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Anthroposophical Guidelines - intermezzo 4

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  • Frank Thomas Smith
    How the Guidelines are to be used: The Guidelines issued from the Goetheanum are meant to motivate the members who wish to be active to give the content of
    Message 1 of 1 , Jan 30, 2012
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      How the Guidelines are to be used:
      The Guidelines issued from the Goetheanum are meant to motivate the
      members who wish to be active to give the content of anthroposophical
      activity an integrative form. They will find that by considering these
      guidelines every week, they provide guidance for deepening their
      understanding of the material already given in the lecture cycles, and
      enable them to present them at branch meetings in a more orderly
      fashion.
      It would certainly be preferable if every week the lectures given in
      Dornach could be immediately communicated to all the branches. But one
      can imagine the complicated technical arrangements necessary to do this.
      The Executive Board is doing everything possible in this direction. But
      we must take the available possibilities into account. The intentions
      presented at the Christmas Conference will be realized. But we need
      time.
      Presently the branches which have members who visit the Goetheanum and
      hear the lectures and can communicate their content to the branches have
      an advantage. And the branches should realize that sending those members
      to the Goetheanum is beneficial. But one should not undervalue the work
      which has already been accomplished in the Anthroposophical Society and
      which is available in the printed courses and lectures. Whoever examines
      these lecture cycles and remembers what content is in one or the other
      according to the titles, and then goes to the Guidelines, will find that
      what is contained in the various lecture cycles is elaborated further in
      the Guidelines. By reading them together, the viewpoints which are
      separated in the individual cycles can be illustrated and explained with
      the support of the Guidelines.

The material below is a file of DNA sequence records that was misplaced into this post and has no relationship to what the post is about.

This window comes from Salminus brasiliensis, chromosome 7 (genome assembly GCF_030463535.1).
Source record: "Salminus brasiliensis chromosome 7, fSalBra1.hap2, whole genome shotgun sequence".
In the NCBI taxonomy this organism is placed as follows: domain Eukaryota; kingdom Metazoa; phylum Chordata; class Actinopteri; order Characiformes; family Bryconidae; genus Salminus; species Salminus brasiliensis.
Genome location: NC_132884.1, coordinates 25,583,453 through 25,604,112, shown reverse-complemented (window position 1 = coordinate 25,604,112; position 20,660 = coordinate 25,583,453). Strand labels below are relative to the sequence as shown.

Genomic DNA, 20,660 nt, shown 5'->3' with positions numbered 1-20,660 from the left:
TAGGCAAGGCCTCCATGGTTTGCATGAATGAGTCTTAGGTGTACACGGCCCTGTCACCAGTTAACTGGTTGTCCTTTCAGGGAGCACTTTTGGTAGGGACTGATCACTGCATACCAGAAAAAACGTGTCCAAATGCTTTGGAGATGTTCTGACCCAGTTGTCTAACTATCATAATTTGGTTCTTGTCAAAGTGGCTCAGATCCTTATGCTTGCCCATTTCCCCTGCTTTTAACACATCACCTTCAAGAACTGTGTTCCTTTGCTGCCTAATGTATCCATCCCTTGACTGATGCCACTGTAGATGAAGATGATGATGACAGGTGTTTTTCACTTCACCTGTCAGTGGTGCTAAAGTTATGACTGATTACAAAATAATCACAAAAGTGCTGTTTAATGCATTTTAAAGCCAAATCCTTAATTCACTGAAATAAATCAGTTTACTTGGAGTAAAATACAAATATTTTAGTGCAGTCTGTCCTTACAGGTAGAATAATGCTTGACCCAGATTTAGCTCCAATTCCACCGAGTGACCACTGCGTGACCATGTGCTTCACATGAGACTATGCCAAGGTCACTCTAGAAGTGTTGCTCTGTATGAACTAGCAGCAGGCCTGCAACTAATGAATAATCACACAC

It is wasteful if we leave the printed cycles unused and are only
      interested in "the newest" from the Goetheanum. It is also easy
      to understand that the ability to print the cycles will gradually end if
      they are not used extensively.
      Another point comes into question here. In the dissemination of
      anthroposophical content, conscientiousness and a sense of
      responsibility are of prime importance. One must transmit what is said
      about the spiritual world in images of spiritual facts and beings in a
      way which does not give rise to misunderstandings. If someone hears a
      lecture at the Goetheanum, he receives a direct impression of it. When
      he then imparts it to others this impression lingers, and he is able to
      formulate the things so that they are correctly understood. If a second
      or even a third person becomes the intermediary however, the probability
      increases that inaccuracies creep in. This should be kept in mind.
      And a third viewpoint is the most important. It is not a question of
      anthroposophical content being merely listened to or read, but that it
      be assimilated by the living soul. What is essential lies in the
      continuous thinking about and feeling what has been has been received.
      This is meant to be stimulated by the Guidelines in respect to the
      already available printed lecture cycles. If this viewpoint is
      disregarded, it will become ever more difficult for the Being of
      anthroposophy to be revealed through the Anthroposophical Society.
      One says with apparent justification: "What good is it to me to hear
      so much about spiritual worlds if I can't see into those worlds
      myself?" This does not take into consideration the fact that the
      ability to see is enhanced when anthroposophical content is treated as
      indicated here. The lectures at the Goetheanum are given in such a way
      that their content can livingly and freely be retained in the
      listeners' hearts. It is no dead material for the mere passing on of
      information. It is of a substance which by various viewpoints stimulates
      the ability to see into spiritual worlds. One should not believe: I
      listen to the lectures; I acquire knowledge of the spiritual world
      through meditation. One will never really progress in that way. Both
      must work together into the soul. And continuous thinking and feeling
      anthroposophical content is also practice for the soul. One lives seeing
      into the spiritual world if one proceeds with this content in the way
      indicated here.
      [continued]
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